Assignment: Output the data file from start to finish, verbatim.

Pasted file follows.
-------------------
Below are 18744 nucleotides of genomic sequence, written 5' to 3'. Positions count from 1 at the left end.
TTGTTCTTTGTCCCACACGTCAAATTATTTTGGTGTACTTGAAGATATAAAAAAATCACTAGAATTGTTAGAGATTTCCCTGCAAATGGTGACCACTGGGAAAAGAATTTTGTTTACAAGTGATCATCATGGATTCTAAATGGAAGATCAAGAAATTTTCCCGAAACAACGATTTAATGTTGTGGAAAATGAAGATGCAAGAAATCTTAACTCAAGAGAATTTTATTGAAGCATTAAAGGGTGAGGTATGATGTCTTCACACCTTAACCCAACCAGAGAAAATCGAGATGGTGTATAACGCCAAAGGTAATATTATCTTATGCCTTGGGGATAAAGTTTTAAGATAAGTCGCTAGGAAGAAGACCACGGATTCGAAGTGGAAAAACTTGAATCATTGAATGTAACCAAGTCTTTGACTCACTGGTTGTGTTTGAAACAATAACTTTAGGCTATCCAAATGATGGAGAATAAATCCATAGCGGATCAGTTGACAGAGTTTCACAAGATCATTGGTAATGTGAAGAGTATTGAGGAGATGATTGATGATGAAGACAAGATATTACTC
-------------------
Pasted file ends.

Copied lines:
Below are 18744 nucleotides of genomic sequence, written 5' to 3'. Positions count from 1 at the left end.
TTGTTCTTTGTCCCACACGTCAAATTATTTTGGTGTACTTGAAGATATAAAAAAATCACTAGAATTGTTAGAGATTTCCCTGCAAATGGTGACCACTGGGAAAAGAATTTTGTTTACAAGTGATCATCATGGATTCTAAATGGAAGATCAAGAAATTTTCCCGAAACAACGATTTAATGTTGTGGAAAATGAAGATGCAAGAAATCTTAACTCAAGAGAATTTTATTGAAGCATTAAAGGGTGAGGTATGATGTCTTCACACCTTAACCCAACCAGAGAAAATCGAGATGGTGTATAACGCCAAAGGTAATATTATCTTATGCCTTGGGGATAAAGTTTTAAGATAAGTCGCTAGGAAGAAGACCACGGATTCGAAGTGGAAAAACTTGAATCATTGAATGTAACCAAGTCTTTGACTCACTGGTTGTGTTTGAAACAATAACTTTAGGCTATCCAAATGATGGAGAATAAATCCATAGCGGATCAGTTGACAGAGTTTCACAAGATCATTGGTAATGTGAAGAGTATTGAGGAGATGATTGATGATGAAGACAAGATATTACTC